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5 Tips For Sending Health Data To Cloud

Health IT managers are reluctant to use cloud computing for data storage, says Iron Mountain exec Ken Rubin. Here's his advice for smart handling of health data.
5 Key Elements For Clinical Decision Support Systems
5 Key Elements For Clinical Decision Support Systems
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Recent research on cloud computing in healthcare suggests that many IT managers are reluctant to store critical patient-related data in a cloud-computing environment. With this in mind, one healthcare executive from information management firm Iron Mountain is prodding health CIOs to take a second look at the technology.

Ken Rubin, senior vice president and general manager for Iron Mountain's healthcare division, understands that CIOs have many concerns as they develop a robust IT infrastructure that lets clinicians access data quickly, while ensuring that the system helps the organization meet its obligations under the Health Insurance Portability Accountability Act (HIPAA) privacy and security rules.

Although the findings of a recent study from KLAS found that the healthcare market has seen little adoption of cloud technology for critical data such as electronic health records (EHRs), patient accounting, and enterprise resource planning (ERP) applications, Rubin believes health IT managers can learn to appreciate the benefits of cloud computing once they begin using the technology.

[ For more background on e-prescribing tools, see 6 E-Prescribing Vendors To Watch. ]

Rubin offered five tips:

1. Get to know your data. The cloud is ideal for archiving and backing up your tier-two and tier-three data. Figure out which data you need instant access to; that will be the data that is worth the higher-cost on-site storage. Send the rest of the data to the cloud, where it's still easily accessible but at a lower cost. You need only two years of data in your cache and the rest can be archived. Segmenting your data and applying information lifecycle rules and concepts will reduce your costs without compromising accessibility.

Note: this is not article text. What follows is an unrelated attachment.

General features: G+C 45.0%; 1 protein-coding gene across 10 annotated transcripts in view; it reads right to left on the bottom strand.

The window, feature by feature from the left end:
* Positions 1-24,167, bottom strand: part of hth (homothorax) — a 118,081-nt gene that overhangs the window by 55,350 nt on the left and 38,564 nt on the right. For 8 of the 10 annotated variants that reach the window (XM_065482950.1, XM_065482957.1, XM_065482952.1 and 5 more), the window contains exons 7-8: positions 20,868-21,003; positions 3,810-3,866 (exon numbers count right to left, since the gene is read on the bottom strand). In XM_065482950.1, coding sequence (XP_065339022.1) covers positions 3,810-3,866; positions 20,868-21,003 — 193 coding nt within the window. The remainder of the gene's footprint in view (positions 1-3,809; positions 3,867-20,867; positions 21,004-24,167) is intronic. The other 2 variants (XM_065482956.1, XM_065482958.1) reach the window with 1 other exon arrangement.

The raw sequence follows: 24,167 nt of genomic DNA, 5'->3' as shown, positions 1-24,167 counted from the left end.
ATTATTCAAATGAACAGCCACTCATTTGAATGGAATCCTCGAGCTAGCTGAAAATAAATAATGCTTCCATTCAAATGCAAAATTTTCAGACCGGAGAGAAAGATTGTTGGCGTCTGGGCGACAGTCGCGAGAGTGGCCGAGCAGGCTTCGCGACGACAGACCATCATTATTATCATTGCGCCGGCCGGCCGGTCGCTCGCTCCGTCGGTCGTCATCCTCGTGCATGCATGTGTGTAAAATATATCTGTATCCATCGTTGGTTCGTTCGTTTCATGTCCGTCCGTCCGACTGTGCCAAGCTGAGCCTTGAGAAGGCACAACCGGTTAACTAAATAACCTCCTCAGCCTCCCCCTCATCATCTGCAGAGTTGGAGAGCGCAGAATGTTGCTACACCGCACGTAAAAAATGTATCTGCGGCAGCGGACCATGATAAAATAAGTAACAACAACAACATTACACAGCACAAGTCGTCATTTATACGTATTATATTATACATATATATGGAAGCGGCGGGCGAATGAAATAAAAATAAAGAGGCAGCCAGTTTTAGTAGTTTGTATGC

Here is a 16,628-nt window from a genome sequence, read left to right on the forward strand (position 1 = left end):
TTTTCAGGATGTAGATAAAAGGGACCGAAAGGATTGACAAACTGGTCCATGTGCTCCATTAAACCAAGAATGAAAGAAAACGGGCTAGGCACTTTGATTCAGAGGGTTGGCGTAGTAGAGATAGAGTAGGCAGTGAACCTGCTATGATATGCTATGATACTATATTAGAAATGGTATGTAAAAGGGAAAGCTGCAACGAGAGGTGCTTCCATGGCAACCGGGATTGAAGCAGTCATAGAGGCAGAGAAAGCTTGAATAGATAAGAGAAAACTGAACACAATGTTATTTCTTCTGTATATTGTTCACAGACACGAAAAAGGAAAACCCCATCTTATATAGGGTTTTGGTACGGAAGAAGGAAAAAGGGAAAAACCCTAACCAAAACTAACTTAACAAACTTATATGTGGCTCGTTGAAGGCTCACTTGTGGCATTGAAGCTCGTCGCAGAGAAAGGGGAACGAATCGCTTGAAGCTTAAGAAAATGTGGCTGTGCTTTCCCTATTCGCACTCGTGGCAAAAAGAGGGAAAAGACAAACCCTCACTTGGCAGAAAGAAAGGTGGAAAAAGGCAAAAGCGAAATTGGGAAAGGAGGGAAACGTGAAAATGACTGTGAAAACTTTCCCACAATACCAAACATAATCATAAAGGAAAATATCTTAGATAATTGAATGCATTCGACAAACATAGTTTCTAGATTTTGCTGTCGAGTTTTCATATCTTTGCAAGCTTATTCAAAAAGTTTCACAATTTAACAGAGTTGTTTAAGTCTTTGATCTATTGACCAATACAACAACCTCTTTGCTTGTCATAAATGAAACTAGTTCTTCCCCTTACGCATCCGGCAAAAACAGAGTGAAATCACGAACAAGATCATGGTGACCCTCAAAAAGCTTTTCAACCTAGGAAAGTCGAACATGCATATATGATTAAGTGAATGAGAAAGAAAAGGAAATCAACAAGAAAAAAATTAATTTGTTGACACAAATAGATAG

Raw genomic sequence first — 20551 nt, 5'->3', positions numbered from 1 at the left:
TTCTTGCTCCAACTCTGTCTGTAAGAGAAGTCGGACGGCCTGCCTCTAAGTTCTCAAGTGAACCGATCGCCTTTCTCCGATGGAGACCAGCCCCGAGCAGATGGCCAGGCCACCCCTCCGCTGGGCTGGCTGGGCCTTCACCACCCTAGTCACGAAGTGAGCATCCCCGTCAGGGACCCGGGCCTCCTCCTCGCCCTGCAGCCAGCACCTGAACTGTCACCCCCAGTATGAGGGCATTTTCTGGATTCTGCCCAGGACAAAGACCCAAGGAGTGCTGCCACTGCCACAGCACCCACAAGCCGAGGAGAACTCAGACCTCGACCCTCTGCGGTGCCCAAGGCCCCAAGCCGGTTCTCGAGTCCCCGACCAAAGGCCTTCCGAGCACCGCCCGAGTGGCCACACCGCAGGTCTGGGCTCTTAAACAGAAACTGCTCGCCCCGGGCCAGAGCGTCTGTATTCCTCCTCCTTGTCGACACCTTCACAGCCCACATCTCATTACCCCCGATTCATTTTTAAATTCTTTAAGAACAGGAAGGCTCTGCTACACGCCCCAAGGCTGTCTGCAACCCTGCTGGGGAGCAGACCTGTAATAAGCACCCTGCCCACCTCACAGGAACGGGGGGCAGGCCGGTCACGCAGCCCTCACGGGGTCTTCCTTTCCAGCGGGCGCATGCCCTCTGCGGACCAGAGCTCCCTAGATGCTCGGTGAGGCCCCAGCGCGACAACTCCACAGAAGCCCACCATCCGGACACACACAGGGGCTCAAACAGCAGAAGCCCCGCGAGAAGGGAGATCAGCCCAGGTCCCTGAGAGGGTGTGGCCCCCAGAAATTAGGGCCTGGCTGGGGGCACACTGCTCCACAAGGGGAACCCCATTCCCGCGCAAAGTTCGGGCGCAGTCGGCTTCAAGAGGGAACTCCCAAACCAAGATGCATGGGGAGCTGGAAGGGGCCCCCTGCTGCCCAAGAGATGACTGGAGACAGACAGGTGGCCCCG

2. Make sure you have encryption in transit and at rest. You can't afford a patient-data privacy breach or risk falling out of compliance with HIPAA data-privacy standards.

3. Make sure you can move your data in large quantities. Your cloud provider should have the capability to move large quantities of data without chewing up your bandwidth and compromising performance. When dealing with terabytes of data--whether you are moving to, or withdrawing it from, the cloud--you don't want to degrade system performance because your bandwidth is overwhelmed when data is moved from one system to another.

4. Make sure your cloud can handle multiple applications. Once you start using the cloud, you'll want to use it for more types of data--clinical, imaging, operational, and so on. Make sure your cloud platform can accommodate multiple applications such as a picture archiving and communication system (PACS), and that it can scale to accommodate these large data volumes.

5. Choose a vendor you trust: Think about a multi-year or decades-long solution. The vendor you select should be financially viable and committed to the business; you don't want to be moving data around every couple of years. Focus less on features and functions and more on reliability, viability, and trust. Pay attention to service-level agreements (SLAs) for uptime, access, and response times. Weigh all of this and focus specifically on the systems value, not price, as you assess those factors that will deliver the benefits of your cloud investment. Price is important, but less so than reliability, security, and knowing that your data is available when you need it.

When are emerging technologies ready for clinical use? In the new issue of InformationWeek Healthcare, find out how three promising innovations--personalized medicine, clinical analytics, and natural language processing--show the trade-offs. Download the issue now. (Free registration required.)